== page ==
Everything is bigger in Texas, and that’s certainly the case with the state’s retiree population. With Texas as a fast-growing destination for retirees, it’s time to take a quick look at the Medicare landscape in Texas. Read this short guide about the Texas Medicare eligibility requirements in 2023 and the implications for your coverage options.
The basic rules for Medicare eligibility are the same in Texas as in the other 49 states. However, there is a difference when it comes to private Medicare Supplement Insurance plans. In order to understand this difference, we have to first review the basic eligibility requirements for Medicare Part A and Part B of Original Medicare.
Every person who’s a citizen of the United States or a permanent legal resident (lawfully present for at least 5 years) will be eligible to participate in the Medicare program at some point in their lives. For those people who are eligible for the program, their actual entry won’t happen until they meet an entry requirement. The most common entry requirement is turning 65 years old, but you can actually enter Medicare early if:
If you’re able to enter Medicare early due to the disability or illness provisions, your entry will be automatic.
Your entry into Medicare at age 65 will also be automatic if you’re receiving Social Security retirement benefits before you turn 65. However, many Americans are delaying Social Security until at least 66 to receive their full Social Security retirement benefit. In this case, your Medicare enrollment won’t be automatic; you’ll have to sign up manually.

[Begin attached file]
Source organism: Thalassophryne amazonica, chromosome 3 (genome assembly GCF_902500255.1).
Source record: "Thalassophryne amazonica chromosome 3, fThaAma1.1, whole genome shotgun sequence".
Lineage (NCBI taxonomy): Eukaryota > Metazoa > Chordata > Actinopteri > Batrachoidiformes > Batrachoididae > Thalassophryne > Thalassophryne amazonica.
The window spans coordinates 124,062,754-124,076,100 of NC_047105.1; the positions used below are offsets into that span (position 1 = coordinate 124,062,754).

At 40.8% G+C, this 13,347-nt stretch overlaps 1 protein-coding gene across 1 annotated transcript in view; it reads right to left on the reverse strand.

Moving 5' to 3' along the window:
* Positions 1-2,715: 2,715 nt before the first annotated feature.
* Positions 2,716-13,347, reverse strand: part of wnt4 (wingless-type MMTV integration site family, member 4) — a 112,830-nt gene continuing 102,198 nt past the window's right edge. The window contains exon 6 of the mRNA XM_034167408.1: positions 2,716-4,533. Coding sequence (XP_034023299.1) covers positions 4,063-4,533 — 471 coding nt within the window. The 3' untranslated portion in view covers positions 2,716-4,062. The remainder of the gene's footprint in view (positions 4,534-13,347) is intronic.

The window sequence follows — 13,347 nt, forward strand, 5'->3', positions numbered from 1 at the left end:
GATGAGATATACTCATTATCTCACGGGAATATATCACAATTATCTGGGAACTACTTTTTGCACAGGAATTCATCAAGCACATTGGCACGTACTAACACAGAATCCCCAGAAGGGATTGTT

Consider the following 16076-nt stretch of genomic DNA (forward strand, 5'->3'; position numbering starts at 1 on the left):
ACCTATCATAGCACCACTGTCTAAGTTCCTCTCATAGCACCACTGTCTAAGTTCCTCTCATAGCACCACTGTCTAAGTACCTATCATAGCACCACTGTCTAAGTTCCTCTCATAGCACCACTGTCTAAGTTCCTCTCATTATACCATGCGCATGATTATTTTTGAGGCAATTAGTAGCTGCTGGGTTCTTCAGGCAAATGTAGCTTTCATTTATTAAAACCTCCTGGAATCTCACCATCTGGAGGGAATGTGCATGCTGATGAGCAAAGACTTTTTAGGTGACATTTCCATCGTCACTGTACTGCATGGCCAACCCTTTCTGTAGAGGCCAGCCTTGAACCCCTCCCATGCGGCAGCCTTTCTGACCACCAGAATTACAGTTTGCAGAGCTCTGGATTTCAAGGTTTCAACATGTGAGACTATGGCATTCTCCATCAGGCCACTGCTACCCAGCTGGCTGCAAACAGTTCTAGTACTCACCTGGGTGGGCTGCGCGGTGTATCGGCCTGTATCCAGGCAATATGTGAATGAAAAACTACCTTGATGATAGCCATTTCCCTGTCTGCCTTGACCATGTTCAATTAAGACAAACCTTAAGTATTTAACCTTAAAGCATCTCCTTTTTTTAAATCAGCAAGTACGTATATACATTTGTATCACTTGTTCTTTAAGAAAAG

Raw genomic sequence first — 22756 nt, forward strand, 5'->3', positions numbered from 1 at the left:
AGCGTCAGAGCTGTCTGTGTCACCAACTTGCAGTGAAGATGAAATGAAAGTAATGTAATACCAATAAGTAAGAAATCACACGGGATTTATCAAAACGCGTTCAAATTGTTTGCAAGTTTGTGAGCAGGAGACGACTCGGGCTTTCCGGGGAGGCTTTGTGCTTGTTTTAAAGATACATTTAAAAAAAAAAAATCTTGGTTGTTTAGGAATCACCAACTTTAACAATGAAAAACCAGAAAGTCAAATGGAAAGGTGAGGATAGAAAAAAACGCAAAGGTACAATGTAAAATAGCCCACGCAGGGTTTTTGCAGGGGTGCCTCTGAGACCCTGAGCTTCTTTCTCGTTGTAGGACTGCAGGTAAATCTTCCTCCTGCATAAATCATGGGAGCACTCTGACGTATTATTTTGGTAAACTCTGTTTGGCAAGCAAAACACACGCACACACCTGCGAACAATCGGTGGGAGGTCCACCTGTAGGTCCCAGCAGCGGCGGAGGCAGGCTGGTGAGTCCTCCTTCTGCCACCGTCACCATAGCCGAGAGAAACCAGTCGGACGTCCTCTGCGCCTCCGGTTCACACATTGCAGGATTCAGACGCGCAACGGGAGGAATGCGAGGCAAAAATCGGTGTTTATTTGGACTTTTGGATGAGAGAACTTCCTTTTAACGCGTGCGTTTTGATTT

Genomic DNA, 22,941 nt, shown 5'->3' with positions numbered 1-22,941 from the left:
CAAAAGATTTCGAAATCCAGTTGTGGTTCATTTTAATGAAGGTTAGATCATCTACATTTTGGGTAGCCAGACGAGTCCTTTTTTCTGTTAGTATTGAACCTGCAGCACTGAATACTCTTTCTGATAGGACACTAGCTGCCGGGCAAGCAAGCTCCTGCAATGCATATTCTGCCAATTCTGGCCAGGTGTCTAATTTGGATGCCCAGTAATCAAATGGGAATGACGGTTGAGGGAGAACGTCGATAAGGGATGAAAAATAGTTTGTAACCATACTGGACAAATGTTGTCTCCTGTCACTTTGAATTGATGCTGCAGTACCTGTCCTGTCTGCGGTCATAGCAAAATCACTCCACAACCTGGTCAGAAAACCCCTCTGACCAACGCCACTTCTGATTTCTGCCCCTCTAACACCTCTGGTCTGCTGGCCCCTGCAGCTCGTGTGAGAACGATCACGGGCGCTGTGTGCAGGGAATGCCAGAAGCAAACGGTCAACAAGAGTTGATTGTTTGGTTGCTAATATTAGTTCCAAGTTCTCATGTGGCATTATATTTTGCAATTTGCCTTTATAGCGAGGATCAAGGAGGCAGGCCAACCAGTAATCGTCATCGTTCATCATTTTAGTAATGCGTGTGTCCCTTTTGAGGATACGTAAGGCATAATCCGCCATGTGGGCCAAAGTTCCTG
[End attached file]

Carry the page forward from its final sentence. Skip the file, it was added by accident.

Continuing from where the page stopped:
You’ll be able to manually enroll in one of several convenient ways, including:
You can start the enrollment process during your Initial Enrollment Period. This enrollment period will begin three months before you turn 65. It ends at the end of the third month after you turn 65. As long as you enroll during this seven month period, you’ll avoid any late enrollment penalty.
When you first become eligible for Medicare, you’ll also have the right to sign up for a private Medicare Insurance plan. This is the time to enroll in a Medicare Advantage (Part C) plan or a standalone Prescription Drug Plan (PDP). You can get either of these coverages at any age, even if you start Medicare before you turn 65.
The rules in Texas for Medicare Supplement Insurance, which is also called Medigap, are a little more complicated. The minimum age at which you can get Medigap isn’t regulated at the federal level, so each state can set its own rules. In some states, Medigap isn’t available at all to people under 65.
In Texas, all Medigap insurers are required to offer at least one standardized Medigap plan to people under 65. However, this means that there are very few options, and they can be very expensive for people under 65. If you enter Medicare before age 65 in Texas, you may want to consider using Medicare Advantage until you turn 65. Once you’re 65, you’ll have an Open Enrollment Period to enroll in any Medigap plan you choose, and you’ll have many more options at 65. Plus, the premiums will be more affordable.
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